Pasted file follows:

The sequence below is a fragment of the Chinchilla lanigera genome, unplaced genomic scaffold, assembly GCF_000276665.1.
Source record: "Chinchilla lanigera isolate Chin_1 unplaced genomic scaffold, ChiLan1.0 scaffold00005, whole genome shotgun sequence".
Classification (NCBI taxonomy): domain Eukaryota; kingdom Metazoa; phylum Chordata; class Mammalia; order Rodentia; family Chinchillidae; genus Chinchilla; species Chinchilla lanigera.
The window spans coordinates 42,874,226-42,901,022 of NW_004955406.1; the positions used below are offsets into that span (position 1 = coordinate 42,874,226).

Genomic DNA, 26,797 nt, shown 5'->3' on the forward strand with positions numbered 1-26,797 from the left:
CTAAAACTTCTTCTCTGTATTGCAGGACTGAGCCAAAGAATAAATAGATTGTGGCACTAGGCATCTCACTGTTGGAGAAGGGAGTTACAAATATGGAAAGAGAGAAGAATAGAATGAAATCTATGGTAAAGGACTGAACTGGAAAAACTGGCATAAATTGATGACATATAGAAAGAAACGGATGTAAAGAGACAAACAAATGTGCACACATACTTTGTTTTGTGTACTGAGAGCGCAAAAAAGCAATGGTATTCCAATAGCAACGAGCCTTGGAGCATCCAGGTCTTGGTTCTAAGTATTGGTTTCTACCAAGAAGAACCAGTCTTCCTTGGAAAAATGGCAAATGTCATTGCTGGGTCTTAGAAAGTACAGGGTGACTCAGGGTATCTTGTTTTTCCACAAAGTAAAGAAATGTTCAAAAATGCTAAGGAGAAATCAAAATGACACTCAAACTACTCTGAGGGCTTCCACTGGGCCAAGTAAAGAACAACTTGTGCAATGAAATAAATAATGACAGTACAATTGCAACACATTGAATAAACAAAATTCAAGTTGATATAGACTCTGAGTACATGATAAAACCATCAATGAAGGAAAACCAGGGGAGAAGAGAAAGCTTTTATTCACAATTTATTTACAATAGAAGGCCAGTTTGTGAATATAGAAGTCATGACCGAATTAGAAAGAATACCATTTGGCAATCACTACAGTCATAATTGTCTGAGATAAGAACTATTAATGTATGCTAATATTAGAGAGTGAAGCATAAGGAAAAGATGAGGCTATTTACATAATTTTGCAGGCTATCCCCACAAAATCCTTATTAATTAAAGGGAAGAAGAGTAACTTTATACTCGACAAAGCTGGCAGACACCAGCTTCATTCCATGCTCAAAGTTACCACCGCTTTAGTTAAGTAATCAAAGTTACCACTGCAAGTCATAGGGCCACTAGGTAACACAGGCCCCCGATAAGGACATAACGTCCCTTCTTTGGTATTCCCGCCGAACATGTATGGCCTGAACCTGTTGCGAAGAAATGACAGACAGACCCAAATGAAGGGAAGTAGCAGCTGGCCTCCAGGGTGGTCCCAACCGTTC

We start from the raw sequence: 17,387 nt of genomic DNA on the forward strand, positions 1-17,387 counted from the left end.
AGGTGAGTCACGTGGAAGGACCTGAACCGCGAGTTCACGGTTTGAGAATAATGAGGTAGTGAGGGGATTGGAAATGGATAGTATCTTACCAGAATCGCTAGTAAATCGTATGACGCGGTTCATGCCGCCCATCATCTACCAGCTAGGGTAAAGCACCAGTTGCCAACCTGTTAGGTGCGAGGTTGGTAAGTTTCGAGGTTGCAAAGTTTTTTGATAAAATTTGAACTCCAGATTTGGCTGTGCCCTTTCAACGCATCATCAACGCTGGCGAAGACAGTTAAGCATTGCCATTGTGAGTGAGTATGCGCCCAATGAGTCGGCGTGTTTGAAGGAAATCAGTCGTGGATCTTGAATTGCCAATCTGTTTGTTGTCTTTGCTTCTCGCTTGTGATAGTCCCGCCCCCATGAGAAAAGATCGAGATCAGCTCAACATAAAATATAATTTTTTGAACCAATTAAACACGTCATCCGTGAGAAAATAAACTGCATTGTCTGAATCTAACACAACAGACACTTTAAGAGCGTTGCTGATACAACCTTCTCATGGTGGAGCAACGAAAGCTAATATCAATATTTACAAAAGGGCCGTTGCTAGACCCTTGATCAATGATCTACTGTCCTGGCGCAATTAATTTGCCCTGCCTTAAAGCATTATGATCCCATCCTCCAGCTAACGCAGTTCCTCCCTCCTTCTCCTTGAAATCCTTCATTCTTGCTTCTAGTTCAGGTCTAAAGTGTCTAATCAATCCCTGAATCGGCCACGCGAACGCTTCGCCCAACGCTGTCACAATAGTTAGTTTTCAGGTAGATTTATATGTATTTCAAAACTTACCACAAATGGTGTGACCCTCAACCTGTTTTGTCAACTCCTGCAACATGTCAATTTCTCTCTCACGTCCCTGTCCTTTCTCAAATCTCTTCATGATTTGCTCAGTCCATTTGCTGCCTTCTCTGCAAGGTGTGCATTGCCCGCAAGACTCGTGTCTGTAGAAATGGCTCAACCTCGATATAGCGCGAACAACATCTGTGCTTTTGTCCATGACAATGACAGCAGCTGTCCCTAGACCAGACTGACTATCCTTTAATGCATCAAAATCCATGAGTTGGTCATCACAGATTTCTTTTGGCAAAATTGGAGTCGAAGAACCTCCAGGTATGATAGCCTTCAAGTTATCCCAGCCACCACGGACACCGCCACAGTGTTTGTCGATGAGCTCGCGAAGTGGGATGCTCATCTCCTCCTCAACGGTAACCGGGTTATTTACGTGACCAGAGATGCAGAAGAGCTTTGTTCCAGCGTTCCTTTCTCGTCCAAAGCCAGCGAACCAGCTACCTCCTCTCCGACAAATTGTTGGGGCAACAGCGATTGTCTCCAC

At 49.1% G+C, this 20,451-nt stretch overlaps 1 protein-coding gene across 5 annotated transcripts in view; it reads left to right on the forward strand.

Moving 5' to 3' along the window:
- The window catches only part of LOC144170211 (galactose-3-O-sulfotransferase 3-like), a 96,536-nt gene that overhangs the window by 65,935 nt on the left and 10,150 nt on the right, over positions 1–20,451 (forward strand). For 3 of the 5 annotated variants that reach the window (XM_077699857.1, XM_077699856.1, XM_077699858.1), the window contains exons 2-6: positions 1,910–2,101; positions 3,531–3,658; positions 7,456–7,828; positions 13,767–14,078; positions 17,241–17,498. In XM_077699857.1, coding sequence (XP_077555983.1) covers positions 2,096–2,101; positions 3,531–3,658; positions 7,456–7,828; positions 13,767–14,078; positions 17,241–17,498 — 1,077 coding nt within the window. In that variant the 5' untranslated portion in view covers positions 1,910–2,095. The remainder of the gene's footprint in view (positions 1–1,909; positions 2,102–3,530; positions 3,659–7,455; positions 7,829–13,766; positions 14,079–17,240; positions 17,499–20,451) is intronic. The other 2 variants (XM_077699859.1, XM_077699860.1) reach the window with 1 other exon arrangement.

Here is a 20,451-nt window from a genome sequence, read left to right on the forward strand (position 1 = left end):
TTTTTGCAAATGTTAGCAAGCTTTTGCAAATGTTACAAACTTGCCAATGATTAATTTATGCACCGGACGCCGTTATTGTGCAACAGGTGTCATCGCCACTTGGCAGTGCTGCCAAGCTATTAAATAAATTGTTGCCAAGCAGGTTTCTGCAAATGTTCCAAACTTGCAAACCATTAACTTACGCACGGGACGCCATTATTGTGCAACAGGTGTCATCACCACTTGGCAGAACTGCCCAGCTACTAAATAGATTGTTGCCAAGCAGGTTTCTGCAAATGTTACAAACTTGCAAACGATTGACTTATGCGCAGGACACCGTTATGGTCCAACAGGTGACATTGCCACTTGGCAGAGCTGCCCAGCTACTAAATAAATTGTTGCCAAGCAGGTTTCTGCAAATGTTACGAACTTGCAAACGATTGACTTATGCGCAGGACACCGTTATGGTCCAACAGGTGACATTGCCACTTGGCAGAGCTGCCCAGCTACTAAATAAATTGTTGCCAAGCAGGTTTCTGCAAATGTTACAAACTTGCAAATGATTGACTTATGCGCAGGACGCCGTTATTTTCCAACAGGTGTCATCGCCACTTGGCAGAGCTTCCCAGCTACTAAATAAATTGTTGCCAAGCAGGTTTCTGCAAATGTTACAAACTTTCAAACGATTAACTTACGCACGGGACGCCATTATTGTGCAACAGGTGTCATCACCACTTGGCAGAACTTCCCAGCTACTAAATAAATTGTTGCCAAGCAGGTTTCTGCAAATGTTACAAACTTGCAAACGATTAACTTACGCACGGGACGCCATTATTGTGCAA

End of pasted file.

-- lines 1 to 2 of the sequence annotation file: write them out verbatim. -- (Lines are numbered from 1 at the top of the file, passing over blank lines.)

The sequence below is a fragment of the Chinchilla lanigera genome, unplaced genomic scaffold, assembly GCF_000276665.1.
Source record: "Chinchilla lanigera isolate Chin_1 unplaced genomic scaffold, ChiLan1.0 scaffold00005, whole genome shotgun sequence".